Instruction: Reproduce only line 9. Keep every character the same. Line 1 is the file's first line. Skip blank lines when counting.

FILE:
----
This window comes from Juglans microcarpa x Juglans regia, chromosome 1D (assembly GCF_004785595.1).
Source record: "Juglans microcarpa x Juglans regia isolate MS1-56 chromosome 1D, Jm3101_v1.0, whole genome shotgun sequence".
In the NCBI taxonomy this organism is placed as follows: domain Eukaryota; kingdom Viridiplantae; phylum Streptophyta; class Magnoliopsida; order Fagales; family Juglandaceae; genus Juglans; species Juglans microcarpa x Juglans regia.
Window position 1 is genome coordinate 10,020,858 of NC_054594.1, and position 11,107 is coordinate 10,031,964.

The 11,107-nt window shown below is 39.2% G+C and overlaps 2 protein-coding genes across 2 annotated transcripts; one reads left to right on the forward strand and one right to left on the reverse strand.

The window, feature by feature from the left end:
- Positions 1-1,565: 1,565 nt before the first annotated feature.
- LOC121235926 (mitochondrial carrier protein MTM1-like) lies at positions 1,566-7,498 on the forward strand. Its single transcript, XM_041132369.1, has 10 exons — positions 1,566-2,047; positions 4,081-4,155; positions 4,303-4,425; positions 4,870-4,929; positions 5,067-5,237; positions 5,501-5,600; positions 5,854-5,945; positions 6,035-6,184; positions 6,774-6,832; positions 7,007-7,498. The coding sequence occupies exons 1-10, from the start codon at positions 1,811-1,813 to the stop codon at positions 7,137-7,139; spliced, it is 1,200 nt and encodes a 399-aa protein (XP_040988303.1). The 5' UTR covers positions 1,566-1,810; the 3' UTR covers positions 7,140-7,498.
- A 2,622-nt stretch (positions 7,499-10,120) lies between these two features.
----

- A 2,622-nt stretch (positions 7,499-10,120) lies between these two features.